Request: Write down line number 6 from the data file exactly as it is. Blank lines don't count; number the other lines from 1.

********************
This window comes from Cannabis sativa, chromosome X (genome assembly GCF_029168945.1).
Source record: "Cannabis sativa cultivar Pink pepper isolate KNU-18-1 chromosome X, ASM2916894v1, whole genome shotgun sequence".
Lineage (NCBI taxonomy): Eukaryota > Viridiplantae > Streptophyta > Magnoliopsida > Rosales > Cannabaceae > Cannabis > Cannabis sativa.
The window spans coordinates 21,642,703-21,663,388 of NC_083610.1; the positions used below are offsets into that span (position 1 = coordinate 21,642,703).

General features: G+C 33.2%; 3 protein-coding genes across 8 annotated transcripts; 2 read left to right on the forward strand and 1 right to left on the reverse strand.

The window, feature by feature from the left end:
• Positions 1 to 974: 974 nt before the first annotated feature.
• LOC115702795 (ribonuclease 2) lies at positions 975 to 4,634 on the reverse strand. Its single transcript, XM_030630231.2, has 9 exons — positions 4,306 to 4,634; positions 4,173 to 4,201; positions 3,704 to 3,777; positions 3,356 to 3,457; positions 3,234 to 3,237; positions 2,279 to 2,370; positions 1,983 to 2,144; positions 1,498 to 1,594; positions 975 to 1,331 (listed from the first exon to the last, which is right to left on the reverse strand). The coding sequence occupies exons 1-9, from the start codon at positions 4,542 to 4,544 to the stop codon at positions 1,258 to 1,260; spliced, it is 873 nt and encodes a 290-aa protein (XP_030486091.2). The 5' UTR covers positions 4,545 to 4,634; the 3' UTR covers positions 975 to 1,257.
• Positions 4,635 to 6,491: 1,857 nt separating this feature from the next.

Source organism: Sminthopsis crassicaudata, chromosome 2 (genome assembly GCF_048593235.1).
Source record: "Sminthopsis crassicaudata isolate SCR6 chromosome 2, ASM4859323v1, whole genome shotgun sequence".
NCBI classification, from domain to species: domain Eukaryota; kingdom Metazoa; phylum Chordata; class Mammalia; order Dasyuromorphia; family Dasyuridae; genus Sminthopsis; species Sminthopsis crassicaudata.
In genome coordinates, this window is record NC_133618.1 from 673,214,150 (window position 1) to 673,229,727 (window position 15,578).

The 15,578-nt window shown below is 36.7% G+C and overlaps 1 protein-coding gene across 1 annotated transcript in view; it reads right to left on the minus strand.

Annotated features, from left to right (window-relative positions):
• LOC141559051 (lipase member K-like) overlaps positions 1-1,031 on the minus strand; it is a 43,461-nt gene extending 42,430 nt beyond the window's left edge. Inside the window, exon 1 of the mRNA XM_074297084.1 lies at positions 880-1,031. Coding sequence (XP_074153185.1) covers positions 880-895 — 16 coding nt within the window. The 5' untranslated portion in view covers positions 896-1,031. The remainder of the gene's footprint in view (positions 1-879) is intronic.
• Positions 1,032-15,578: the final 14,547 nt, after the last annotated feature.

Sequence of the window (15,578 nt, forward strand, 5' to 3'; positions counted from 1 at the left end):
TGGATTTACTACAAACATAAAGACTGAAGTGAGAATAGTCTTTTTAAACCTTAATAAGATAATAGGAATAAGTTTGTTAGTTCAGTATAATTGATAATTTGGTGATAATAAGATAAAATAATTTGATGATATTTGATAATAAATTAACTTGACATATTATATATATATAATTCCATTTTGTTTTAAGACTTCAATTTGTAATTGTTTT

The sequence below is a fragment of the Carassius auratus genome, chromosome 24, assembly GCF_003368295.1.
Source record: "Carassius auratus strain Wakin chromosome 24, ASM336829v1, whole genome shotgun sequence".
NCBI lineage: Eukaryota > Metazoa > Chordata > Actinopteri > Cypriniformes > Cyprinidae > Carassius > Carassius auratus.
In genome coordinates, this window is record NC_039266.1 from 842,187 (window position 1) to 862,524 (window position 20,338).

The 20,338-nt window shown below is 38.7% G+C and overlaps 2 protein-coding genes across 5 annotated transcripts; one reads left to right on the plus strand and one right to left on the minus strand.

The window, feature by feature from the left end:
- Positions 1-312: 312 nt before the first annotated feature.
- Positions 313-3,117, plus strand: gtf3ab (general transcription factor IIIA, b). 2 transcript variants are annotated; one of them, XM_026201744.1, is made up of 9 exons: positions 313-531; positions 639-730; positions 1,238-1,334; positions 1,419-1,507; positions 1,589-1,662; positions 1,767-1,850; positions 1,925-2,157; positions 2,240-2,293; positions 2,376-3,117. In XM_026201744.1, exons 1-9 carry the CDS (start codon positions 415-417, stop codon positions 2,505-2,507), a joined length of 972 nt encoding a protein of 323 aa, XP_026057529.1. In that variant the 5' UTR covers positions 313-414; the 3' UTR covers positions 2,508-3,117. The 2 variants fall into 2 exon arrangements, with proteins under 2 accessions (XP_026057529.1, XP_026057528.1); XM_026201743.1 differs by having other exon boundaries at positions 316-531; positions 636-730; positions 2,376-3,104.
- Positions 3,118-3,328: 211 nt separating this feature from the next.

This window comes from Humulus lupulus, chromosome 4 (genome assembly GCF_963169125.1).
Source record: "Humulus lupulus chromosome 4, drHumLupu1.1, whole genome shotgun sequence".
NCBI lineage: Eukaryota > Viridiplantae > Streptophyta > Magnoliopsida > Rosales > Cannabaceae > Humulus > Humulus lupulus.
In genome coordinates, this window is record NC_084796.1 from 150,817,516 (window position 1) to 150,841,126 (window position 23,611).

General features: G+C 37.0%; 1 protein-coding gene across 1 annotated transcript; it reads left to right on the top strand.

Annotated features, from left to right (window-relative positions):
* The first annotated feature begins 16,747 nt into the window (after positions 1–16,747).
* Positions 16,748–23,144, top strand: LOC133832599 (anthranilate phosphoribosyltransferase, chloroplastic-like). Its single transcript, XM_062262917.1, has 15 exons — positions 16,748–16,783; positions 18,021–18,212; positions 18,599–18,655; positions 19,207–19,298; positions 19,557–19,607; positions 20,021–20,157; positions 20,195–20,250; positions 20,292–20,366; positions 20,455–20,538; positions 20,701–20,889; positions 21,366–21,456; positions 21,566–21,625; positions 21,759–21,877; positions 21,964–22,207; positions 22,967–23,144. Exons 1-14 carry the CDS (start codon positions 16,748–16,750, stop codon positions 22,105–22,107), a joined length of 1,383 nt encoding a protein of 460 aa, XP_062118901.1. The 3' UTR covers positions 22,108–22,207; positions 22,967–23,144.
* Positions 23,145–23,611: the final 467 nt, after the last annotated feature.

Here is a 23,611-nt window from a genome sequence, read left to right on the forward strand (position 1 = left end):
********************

The window, feature by feature from the left end: